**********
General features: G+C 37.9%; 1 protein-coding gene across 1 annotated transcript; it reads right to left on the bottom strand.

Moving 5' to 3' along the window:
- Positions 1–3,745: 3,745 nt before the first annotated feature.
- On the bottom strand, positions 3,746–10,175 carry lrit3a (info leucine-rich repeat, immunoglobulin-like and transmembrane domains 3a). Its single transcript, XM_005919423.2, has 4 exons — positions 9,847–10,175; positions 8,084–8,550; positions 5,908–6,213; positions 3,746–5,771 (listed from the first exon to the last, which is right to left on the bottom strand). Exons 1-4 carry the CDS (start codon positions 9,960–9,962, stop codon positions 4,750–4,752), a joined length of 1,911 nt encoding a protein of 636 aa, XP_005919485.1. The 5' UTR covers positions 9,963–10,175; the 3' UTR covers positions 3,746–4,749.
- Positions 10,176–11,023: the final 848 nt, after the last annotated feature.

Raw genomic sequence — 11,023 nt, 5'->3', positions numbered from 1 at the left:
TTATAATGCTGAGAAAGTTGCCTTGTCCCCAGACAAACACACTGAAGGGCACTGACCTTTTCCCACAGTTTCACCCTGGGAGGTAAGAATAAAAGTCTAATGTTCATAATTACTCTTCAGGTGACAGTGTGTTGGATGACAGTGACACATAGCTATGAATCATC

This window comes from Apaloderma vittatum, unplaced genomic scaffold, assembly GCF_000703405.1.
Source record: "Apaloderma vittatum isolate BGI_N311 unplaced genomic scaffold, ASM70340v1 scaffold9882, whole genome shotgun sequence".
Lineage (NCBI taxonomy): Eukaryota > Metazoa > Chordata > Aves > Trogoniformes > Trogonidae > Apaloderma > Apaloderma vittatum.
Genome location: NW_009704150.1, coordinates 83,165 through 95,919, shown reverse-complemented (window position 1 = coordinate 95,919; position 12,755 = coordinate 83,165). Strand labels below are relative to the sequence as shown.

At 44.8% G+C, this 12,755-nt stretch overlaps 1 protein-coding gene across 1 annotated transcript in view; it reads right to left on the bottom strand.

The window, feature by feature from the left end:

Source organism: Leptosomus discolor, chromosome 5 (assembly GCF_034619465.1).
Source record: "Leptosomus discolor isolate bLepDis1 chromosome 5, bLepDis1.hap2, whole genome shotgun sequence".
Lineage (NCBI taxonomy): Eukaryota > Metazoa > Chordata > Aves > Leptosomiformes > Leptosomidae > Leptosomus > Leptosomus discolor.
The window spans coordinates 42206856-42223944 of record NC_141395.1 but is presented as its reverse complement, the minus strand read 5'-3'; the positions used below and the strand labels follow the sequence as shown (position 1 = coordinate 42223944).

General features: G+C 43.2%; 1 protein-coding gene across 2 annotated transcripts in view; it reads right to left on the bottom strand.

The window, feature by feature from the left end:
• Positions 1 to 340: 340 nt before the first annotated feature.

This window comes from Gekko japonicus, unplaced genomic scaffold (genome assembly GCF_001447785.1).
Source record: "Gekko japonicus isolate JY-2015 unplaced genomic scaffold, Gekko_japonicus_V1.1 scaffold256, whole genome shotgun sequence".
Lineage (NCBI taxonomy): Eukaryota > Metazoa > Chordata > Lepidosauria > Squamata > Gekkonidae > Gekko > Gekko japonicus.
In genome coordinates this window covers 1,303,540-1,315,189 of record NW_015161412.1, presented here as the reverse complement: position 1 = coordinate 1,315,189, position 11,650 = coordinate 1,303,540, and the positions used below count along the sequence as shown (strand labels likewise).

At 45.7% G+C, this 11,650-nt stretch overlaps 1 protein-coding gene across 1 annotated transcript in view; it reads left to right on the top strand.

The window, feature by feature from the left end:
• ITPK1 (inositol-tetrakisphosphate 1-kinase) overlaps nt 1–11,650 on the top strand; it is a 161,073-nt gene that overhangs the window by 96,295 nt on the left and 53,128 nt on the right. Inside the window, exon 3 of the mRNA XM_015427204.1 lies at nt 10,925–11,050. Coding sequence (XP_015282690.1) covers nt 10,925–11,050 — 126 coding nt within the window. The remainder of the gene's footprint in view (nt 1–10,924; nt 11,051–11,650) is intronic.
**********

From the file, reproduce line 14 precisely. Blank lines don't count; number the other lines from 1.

Source organism: Leptosomus discolor, chromosome 5 (assembly GCF_034619465.1).